- You can meet recruiters – as they often sit in the juries / selection panels; impress them by successfully showcasing your skills and you might be on your way to your first job in tech. Sometimes companies use hackathons to do away with the boring and ineffective ‘traditional’ hiring practices – and prefer to see people ‘in action’ (likely the case if they are the organisers)
- You work on a project you’re passionate about; find the help you need to see a passion project come to fruition, to get from idea to proof of concept status
- You can get re-energised / find a sense of (renewed) purpose: sometimes when you learn something super technical and abstract, it’s easy to lose track of where you’re going and to end up feeling like this is all going nowhere fast. This is why it’s crucial that you lose any form of impostor syndrome you might be feeling – like, yesterday – and get out there and see your new skills create magic. There’s something about starting with an idea and seeing a final product shape up in just a few hours
- You will have A LOT of fun (remember the pizza and drinks?). If ever you wanted to re-live those student-y, dorm-room, last-person-standing style get togethers – this is your chance. Plus you get to sample the exquisite programmer humour 🙂
- You can build confidence – as you will likely know something someone else doesn’t and you’ll get to share your knowledge
- Did I mention the prizes and the swag*? (wink wink)**
* Yes, chances are you’ll walk away with a sticker for your laptop and more – the usual suspects include tshirts, mugs etc.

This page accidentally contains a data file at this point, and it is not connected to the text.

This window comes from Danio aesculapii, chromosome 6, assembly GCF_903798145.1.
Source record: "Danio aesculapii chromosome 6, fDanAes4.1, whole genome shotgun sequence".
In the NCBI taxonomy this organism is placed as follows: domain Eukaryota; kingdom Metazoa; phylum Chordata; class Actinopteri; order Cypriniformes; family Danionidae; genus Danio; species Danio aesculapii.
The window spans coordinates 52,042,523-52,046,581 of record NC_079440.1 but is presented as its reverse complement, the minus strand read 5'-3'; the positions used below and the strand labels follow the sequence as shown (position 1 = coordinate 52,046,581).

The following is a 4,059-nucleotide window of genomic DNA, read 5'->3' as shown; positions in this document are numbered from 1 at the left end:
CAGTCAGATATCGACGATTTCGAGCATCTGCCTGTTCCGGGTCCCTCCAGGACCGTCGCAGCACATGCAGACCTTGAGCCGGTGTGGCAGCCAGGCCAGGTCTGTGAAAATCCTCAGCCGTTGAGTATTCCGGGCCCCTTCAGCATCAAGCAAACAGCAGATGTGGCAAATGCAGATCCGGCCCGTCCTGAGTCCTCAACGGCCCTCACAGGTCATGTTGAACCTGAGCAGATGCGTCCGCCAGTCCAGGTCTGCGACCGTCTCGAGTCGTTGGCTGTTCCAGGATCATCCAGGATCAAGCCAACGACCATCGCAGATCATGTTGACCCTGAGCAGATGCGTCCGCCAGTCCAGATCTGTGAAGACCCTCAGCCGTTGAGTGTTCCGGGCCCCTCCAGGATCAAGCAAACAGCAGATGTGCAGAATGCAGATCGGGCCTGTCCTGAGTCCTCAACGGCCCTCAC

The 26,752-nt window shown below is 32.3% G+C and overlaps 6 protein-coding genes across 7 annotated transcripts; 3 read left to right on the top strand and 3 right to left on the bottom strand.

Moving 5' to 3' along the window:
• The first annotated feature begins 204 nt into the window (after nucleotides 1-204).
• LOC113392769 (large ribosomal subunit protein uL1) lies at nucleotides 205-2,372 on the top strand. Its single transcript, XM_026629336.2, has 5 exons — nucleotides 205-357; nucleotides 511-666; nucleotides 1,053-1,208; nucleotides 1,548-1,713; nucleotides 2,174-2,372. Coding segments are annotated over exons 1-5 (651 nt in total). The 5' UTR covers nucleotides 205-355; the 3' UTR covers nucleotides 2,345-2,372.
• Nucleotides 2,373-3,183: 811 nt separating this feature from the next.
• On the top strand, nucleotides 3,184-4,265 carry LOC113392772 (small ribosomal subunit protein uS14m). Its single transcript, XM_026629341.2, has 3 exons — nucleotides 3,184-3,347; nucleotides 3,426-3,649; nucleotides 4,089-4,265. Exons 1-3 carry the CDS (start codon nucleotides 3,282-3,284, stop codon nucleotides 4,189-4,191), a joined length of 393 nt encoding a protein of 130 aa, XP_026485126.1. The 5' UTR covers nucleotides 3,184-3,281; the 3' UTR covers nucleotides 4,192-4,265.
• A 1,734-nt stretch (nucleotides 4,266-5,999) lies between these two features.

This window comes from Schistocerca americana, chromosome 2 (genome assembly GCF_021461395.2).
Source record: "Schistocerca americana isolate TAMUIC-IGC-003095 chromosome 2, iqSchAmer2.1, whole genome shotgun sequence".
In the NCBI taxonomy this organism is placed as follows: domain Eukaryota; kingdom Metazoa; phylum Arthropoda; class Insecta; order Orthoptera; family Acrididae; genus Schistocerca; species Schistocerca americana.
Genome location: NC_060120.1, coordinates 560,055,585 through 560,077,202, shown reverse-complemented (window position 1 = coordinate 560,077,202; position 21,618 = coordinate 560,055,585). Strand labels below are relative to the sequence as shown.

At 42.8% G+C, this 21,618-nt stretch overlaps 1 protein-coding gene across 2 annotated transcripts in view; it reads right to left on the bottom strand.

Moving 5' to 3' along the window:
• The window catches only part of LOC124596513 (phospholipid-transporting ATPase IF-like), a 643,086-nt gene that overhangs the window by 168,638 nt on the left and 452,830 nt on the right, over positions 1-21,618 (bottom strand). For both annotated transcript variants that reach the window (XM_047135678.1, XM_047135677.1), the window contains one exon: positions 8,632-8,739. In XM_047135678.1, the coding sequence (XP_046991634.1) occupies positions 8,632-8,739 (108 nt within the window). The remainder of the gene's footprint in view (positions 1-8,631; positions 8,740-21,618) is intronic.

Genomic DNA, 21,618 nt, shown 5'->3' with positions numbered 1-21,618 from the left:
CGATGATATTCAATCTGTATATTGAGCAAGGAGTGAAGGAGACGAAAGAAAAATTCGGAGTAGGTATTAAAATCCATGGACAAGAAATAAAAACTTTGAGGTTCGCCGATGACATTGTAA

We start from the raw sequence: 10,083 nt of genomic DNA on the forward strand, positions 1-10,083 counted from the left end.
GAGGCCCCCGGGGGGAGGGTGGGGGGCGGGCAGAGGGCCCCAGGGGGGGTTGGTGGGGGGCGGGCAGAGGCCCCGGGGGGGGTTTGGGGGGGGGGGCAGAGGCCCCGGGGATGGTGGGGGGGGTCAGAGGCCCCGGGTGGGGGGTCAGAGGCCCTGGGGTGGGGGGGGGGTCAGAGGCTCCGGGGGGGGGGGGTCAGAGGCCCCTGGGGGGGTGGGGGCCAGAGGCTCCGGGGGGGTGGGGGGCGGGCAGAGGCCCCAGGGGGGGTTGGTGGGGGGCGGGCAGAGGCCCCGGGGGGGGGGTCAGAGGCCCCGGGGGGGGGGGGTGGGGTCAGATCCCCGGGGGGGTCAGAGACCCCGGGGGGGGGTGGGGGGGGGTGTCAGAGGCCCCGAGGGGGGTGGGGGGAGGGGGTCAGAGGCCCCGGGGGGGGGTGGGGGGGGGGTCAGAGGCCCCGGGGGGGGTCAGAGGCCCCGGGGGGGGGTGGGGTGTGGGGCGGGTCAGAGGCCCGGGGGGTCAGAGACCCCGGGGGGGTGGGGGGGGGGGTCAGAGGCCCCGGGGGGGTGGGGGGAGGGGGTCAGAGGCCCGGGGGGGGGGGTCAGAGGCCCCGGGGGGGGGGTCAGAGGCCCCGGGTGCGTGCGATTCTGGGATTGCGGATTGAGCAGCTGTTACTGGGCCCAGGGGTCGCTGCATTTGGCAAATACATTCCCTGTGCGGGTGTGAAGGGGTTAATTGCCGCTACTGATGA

** If you do it right, it’s not about the win!
Oh, and one last thing: occasionally – hackathon projects take on a life of their own and become successful – and lucrative – startups.
What do you need to participate in a hackathon?
The good news is that everyone can take part in a hackathon – as successful teams need to have several perspectives represented, and a variety of professionals on board. Here are some of the options:
- Subject matter experts (ex. law for legal tech, teaching professional for ed-tech etc.)
- Designer – product, UX, UI, graphic design
- Front end: HTML / CSS / JS / Frameworks and / or Android / iOS + version control (Git)
- Backend – Python / Ruby / Perl / Php etc.
- Project manager – analysis, marketing, technical communication
The important thing to keep in mind is that you don’t necessarily need experience – don’t let lack of it stop you. There’s literally room for everyone unless the description clearly calls for experts – in which case you can still find ways to fit in, by volunteering to help out, for instance. However, these are rare and usually the only thing that’s holding you back, is a solid case of impostor syndrome – don’t let it hold you back.
Keep in mind that in the majority of cases, hackathons are meant to be learning events too – so the organisers will have mentors available, workshops etc. If in doubt, drop them a line and see what they say.
How do you prepare for a hackathon?
- Read the description carefully – and be sure to submit your application by the deadline; take note of anything you might need to bring along + make of anything that’s expected of you
- Read up – if the organisers have suggested something, do that first; then think what else might come in handy – and prepare to the best of your abilities
- If you already know the topic and are going to work on a specific project – prepare your idea and do any research you can do in advance. Also, think of the roles that might be needed to make it a success; this will help you connect with the right participants